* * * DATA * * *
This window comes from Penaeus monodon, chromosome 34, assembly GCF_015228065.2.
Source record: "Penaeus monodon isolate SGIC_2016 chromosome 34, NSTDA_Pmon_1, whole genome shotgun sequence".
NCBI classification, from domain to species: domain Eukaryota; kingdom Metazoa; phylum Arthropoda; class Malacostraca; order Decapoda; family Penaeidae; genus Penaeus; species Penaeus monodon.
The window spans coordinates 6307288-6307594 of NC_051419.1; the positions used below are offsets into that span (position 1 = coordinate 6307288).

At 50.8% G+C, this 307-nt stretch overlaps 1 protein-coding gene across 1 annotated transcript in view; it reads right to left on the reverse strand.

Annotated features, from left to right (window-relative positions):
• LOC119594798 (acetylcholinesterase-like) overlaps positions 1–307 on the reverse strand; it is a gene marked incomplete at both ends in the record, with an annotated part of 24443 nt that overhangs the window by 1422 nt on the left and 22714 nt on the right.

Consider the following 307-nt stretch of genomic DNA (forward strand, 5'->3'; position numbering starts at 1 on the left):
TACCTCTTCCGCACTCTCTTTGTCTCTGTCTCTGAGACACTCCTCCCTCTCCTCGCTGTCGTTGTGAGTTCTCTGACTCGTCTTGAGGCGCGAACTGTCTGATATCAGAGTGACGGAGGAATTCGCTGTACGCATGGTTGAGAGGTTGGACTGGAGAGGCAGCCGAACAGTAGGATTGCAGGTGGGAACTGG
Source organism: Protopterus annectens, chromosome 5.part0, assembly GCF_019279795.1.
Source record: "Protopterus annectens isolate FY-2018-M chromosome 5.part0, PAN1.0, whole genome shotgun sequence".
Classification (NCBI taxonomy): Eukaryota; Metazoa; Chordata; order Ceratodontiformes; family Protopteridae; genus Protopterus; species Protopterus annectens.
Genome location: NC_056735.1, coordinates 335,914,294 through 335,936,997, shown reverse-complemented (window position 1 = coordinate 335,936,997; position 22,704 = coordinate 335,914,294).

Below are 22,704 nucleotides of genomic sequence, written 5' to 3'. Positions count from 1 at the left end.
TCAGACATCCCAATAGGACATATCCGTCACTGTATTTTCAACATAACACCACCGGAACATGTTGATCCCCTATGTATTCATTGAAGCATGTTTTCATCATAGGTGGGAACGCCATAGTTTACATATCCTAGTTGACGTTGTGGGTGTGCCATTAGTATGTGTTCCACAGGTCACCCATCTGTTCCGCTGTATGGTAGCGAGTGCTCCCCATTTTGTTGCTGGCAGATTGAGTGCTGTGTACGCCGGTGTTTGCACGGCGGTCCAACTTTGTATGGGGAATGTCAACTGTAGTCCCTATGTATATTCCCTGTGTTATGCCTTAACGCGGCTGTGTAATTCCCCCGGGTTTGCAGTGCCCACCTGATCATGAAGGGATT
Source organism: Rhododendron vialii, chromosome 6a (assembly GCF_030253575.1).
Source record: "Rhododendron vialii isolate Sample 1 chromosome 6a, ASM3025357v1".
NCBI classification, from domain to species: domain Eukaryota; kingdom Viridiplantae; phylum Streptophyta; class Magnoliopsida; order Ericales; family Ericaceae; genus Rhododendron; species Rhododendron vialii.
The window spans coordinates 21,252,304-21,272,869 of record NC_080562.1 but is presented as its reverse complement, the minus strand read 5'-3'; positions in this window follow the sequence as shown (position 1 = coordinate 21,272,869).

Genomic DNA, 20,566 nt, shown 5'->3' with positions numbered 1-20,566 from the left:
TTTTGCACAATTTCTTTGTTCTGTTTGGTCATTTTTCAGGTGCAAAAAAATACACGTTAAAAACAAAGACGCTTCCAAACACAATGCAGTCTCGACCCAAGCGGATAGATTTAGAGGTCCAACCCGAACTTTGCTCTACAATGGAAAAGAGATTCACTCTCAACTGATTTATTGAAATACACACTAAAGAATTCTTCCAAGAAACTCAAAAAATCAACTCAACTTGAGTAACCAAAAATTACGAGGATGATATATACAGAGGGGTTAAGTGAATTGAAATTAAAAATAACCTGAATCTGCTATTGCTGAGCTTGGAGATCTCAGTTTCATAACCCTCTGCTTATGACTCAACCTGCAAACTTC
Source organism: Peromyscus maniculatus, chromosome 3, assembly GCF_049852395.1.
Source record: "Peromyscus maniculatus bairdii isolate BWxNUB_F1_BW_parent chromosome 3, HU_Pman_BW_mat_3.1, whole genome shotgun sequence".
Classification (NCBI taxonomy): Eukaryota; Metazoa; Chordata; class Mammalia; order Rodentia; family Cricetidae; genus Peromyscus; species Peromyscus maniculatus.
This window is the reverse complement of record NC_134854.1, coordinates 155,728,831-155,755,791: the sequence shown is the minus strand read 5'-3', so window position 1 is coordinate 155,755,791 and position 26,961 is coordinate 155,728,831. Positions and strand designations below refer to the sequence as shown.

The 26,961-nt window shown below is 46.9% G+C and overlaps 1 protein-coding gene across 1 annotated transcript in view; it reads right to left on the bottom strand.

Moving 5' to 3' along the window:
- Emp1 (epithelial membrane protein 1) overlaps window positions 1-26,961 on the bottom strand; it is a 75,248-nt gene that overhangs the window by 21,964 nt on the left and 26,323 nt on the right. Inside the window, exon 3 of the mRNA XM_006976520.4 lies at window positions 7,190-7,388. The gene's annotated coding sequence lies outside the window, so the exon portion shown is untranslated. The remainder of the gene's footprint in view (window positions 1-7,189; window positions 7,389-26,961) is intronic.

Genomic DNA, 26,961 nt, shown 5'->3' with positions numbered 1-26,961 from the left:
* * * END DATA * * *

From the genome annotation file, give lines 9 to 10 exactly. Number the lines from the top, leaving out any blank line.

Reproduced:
TACCTCTTCCGCACTCTCTTTGTCTCTGTCTCTGAGACACTCCTCCCTCTCCTCGCTGTCGTTGTGAGTTCTCTGACTCGTCTTGAGGCGCGAACTGTCTGATATCAGAGTGACGGAGGAATTCGCTGTACGCATGGTTGAGAGGTTGGACTGGAGAGGCAGCCGAACAGTAGGATTGCAGGTGGGAACTGG
Source organism: Protopterus annectens, chromosome 5.part0, assembly GCF_019279795.1.